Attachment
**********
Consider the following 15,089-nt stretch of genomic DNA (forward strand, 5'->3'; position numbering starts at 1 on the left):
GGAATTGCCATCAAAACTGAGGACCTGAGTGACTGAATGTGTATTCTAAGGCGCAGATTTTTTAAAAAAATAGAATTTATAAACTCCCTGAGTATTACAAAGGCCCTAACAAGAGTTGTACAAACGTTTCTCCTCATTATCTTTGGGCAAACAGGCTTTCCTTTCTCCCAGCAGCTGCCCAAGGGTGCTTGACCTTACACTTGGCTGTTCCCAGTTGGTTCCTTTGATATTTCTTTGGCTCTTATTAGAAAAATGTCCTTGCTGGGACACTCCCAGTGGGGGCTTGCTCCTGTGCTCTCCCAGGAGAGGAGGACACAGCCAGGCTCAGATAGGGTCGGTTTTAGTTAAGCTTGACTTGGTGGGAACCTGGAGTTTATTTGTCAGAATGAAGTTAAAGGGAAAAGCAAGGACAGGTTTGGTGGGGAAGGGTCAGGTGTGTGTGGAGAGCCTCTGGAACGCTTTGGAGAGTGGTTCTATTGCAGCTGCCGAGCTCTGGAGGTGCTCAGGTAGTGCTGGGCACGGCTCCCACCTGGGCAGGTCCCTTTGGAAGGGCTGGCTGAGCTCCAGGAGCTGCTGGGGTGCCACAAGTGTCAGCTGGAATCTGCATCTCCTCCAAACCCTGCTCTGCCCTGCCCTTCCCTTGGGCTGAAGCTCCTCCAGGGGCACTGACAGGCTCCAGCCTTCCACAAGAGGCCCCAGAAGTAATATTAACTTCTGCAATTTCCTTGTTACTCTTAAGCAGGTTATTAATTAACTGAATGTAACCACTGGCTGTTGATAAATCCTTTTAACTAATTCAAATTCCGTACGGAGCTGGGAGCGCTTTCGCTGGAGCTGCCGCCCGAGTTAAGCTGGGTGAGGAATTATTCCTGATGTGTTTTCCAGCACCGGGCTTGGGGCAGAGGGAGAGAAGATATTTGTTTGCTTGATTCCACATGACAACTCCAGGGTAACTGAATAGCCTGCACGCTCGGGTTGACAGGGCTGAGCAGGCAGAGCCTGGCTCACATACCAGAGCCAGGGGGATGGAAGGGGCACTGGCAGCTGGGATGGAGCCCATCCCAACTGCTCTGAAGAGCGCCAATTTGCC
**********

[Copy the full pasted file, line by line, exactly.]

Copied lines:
Consider the following 15,089-nt stretch of genomic DNA (forward strand, 5'->3'; position numbering starts at 1 on the left):
GGAATTGCCATCAAAACTGAGGACCTGAGTGACTGAATGTGTATTCTAAGGCGCAGATTTTTTAAAAAAATAGAATTTATAAACTCCCTGAGTATTACAAAGGCCCTAACAAGAGTTGTACAAACGTTTCTCCTCATTATCTTTGGGCAAACAGGCTTTCCTTTCTCCCAGCAGCTGCCCAAGGGTGCTTGACCTTACACTTGGCTGTTCCCAGTTGGTTCCTTTGATATTTCTTTGGCTCTTATTAGAAAAATGTCCTTGCTGGGACACTCCCAGTGGGGGCTTGCTCCTGTGCTCTCCCAGGAGAGGAGGACACAGCCAGGCTCAGATAGGGTCGGTTTTAGTTAAGCTTGACTTGGTGGGAACCTGGAGTTTATTTGTCAGAATGAAGTTAAAGGGAAAAGCAAGGACAGGTTTGGTGGGGAAGGGTCAGGTGTGTGTGGAGAGCCTCTGGAACGCTTTGGAGAGTGGTTCTATTGCAGCTGCCGAGCTCTGGAGGTGCTCAGGTAGTGCTGGGCACGGCTCCCACCTGGGCAGGTCCCTTTGGAAGGGCTGGCTGAGCTCCAGGAGCTGCTGGGGTGCCACAAGTGTCAGCTGGAATCTGCATCTCCTCCAAACCCTGCTCTGCCCTGCCCTTCCCTTGGGCTGAAGCTCCTCCAGGGGCACTGACAGGCTCCAGCCTTCCACAAGAGGCCCCAGAAGTAATATTAACTTCTGCAATTTCCTTGTTACTCTTAAGCAGGTTATTAATTAACTGAATGTAACCACTGGCTGTTGATAAATCCTTTTAACTAATTCAAATTCCGTACGGAGCTGGGAGCGCTTTCGCTGGAGCTGCCGCCCGAGTTAAGCTGGGTGAGGAATTATTCCTGATGTGTTTTCCAGCACCGGGCTTGGGGCAGAGGGAGAGAAGATATTTGTTTGCTTGATTCCACATGACAACTCCAGGGTAACTGAATAGCCTGCACGCTCGGGTTGACAGGGCTGAGCAGGCAGAGCCTGGCTCACATACCAGAGCCAGGGGGATGGAAGGGGCACTGGCAGCTGGGATGGAGCCCATCCCAACTGCTCTGAAGAGCGCCAATTTGCC